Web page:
Kim Krawiec has a new paper up on ssrn, "A Woman's Worth." It has a modest, Jane Austin-sounding title. Yet, at the core of Kim's always-thoughtful speculations on three cases of commodification of women (sale of sex, compensated egg donations, and commercial surrogacy) is a very important question about the relationship between the market and human empowerment -- or what I like to think of as human dignity. Now, if Amy Adler had written this paper, it might have been more provocatively titled something like, "girls! girls! girls! When the market (dis) empowers women!" Then again, when Kim wrote about it here in the lounge, she had a more provocative title.
Kim's basic point is that restrictions on commodification "disadvantag[e] female providers in these instances, by constraining their agency, earning power, and status." Kim's obviously correct that restrictions on sale leave those who would like to sell with fewer options (and therefore less power) than they would otherwise have. This is particularly true in the cases of restrictions on compensation for such dangerous activities as egg donation.
There's a huge literature on this in history, particularly in the pre-Civil War era. I think of the restrictions on enslaved people being able to make contracts -- though often owners looked aside as slaves took on work on the side. The dis-empowerment of slaves to participate in the market kept them in a state of slavery. And when they entered the market, they gained money, often to purchase their freedom and their family members. Kathy Bergin reminded us earlier this week about the virtues of the market in breaking down opposition to segregation in the 1960s.
A small point here: one thing that is exciting is to see talk at page 15 (from Fisher Ames of all people!) that once slaves are the subject of taxation, the ownwership of them is legitimized. This is connected -- in an obverse way -- to the Nullification controversy of the early 1830s. There South Carolinians opposed federal taxation of the products of slave labor. Having their slave system legitimized by the Constitution, South Carolina did not want the extra tax scrutiny. They didn't want their rice or other products of slave labor taxed.
Then again, once we convert something previously un-purchasable into something that can be purchased, you may make that product more widely available. More providers will enter the market, I assume, and competition will drive down prices. What once provided empowerment may be a form of what was once known as wage slavery. The market can give power; it releases people from constraints. It's what helped bring down the institution of slavery -- as free workers had an incentive to agitate against slavery because they had to compete with products of cheaper slave labor. At that point, the market imposes its own constraints and comes with its own harshness. Ralph Waldo Emerson captured the dual nature of the market in his lecture "The Young American." In commenting on trade (what we'd now call the market), Emerson spoke of its power to break up feudalism and slavery -- but also the tough system that trade put in its place:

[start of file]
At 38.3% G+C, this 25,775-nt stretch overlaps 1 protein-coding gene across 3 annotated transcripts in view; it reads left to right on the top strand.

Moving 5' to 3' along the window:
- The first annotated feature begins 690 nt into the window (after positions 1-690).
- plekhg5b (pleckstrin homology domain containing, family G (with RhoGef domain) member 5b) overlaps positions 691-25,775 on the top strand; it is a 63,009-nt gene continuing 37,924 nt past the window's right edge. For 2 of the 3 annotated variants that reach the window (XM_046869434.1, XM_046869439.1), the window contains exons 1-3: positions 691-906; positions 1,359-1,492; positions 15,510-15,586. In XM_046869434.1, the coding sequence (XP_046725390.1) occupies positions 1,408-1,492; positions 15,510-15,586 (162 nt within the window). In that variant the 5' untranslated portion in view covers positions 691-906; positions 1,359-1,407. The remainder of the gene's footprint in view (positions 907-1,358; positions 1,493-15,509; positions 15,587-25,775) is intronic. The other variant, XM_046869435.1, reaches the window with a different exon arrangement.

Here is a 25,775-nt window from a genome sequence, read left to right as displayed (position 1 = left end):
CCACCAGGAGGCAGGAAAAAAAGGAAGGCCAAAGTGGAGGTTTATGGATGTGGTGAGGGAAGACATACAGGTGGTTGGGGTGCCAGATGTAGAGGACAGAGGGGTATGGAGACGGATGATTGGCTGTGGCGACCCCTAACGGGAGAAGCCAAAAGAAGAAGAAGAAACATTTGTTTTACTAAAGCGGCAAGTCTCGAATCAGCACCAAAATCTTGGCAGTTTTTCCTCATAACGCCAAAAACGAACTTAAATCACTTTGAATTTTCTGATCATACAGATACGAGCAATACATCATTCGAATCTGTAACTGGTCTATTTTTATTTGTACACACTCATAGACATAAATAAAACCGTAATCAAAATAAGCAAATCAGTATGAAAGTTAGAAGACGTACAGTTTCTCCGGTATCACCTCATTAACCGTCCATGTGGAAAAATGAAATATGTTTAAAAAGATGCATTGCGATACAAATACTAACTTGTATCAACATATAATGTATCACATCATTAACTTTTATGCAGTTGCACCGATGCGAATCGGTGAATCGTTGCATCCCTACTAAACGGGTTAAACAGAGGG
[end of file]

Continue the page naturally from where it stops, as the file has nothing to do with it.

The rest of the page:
The philosopher and lover of man have much harm to say of trade; but the historian will see that trade was the principle of Liberty; that trade planted America and destroyed Feudalism; that it makes peace and keeps peace, and it will abolish slavery. We complain of its oppression of the poor, and of its building up a new aristocracy on the ruins of the aristocracy it destroyed. ... Trade is an instrument in the hands of that friendly Power which works for us in our own despite. We design it thus and thus; it turns out otherwise and far better. This beneficent tendency, omnipotent without violence, exists and works.
Emerson then goes on to say that something else will replace trade. What that is, he declined to speak.
The question for me is whether the move will be from empowering people through market, to having them governed by the market.